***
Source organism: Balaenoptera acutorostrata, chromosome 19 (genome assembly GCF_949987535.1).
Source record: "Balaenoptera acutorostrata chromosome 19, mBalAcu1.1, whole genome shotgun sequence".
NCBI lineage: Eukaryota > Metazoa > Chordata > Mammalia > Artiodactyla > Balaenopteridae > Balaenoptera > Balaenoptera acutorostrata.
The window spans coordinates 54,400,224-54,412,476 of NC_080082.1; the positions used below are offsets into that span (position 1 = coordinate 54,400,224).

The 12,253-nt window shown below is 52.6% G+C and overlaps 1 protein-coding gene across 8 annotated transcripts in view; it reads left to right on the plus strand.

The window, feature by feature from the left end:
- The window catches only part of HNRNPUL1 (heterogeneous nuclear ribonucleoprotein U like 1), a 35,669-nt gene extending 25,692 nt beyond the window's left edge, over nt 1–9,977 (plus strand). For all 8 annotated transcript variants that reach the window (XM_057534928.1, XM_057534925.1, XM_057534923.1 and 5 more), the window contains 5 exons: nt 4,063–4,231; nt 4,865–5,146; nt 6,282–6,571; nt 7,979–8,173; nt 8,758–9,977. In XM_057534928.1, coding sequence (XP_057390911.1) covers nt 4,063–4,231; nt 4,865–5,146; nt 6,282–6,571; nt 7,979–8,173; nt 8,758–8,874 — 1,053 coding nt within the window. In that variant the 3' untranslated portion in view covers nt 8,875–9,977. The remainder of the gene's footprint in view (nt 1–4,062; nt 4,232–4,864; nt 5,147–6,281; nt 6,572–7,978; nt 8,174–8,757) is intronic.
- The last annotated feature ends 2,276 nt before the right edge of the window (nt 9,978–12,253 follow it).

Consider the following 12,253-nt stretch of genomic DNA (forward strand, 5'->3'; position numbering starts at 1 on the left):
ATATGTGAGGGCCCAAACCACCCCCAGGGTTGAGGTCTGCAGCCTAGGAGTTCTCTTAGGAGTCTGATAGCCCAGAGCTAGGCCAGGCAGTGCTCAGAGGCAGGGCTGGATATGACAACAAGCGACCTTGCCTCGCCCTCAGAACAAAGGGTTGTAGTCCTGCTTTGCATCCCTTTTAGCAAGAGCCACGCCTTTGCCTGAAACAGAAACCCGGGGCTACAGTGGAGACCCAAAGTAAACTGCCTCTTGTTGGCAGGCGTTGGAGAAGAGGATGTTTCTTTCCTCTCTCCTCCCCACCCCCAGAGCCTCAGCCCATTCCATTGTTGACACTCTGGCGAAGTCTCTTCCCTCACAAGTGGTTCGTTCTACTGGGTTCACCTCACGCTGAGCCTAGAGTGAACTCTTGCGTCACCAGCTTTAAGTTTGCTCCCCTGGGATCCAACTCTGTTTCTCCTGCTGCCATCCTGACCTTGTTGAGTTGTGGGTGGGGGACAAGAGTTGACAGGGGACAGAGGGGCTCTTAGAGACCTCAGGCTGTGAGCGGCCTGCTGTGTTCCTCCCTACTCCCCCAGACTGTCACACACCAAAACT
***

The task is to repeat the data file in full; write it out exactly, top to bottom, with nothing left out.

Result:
Source organism: Balaenoptera acutorostrata, chromosome 19 (genome assembly GCF_949987535.1).
Source record: "Balaenoptera acutorostrata chromosome 19, mBalAcu1.1, whole genome shotgun sequence".
NCBI lineage: Eukaryota > Metazoa > Chordata > Mammalia > Artiodactyla > Balaenopteridae > Balaenoptera > Balaenoptera acutorostrata.
The window spans coordinates 54,400,224-54,412,476 of NC_080082.1; the positions used below are offsets into that span (position 1 = coordinate 54,400,224).

The 12,253-nt window shown below is 52.6% G+C and overlaps 1 protein-coding gene across 8 annotated transcripts in view; it reads left to right on the plus strand.

The window, feature by feature from the left end:
- The window catches only part of HNRNPUL1 (heterogeneous nuclear ribonucleoprotein U like 1), a 35,669-nt gene extending 25,692 nt beyond the window's left edge, over nt 1–9,977 (plus strand). For all 8 annotated transcript variants that reach the window (XM_057534928.1, XM_057534925.1, XM_057534923.1 and 5 more), the window contains 5 exons: nt 4,063–4,231; nt 4,865–5,146; nt 6,282–6,571; nt 7,979–8,173; nt 8,758–9,977. In XM_057534928.1, coding sequence (XP_057390911.1) covers nt 4,063–4,231; nt 4,865–5,146; nt 6,282–6,571; nt 7,979–8,173; nt 8,758–8,874 — 1,053 coding nt within the window. In that variant the 3' untranslated portion in view covers nt 8,875–9,977. The remainder of the gene's footprint in view (nt 1–4,062; nt 4,232–4,864; nt 5,147–6,281; nt 6,572–7,978; nt 8,174–8,757) is intronic.
- The last annotated feature ends 2,276 nt before the right edge of the window (nt 9,978–12,253 follow it).

Consider the following 12,253-nt stretch of genomic DNA (forward strand, 5'->3'; position numbering starts at 1 on the left):
ATATGTGAGGGCCCAAACCACCCCCAGGGTTGAGGTCTGCAGCCTAGGAGTTCTCTTAGGAGTCTGATAGCCCAGAGCTAGGCCAGGCAGTGCTCAGAGGCAGGGCTGGATATGACAACAAGCGACCTTGCCTCGCCCTCAGAACAAAGGGTTGTAGTCCTGCTTTGCATCCCTTTTAGCAAGAGCCACGCCTTTGCCTGAAACAGAAACCCGGGGCTACAGTGGAGACCCAAAGTAAACTGCCTCTTGTTGGCAGGCGTTGGAGAAGAGGATGTTTCTTTCCTCTCTCCTCCCCACCCCCAGAGCCTCAGCCCATTCCATTGTTGACACTCTGGCGAAGTCTCTTCCCTCACAAGTGGTTCGTTCTACTGGGTTCACCTCACGCTGAGCCTAGAGTGAACTCTTGCGTCACCAGCTTTAAGTTTGCTCCCCTGGGATCCAACTCTGTTTCTCCTGCTGCCATCCTGACCTTGTTGAGTTGTGGGTGGGGGACAAGAGTTGACAGGGGACAGAGGGGCTCTTAGAGACCTCAGGCTGTGAGCGGCCTGCTGTGTTCCTCCCTACTCCCCCAGACTGTCACACACCAAAACT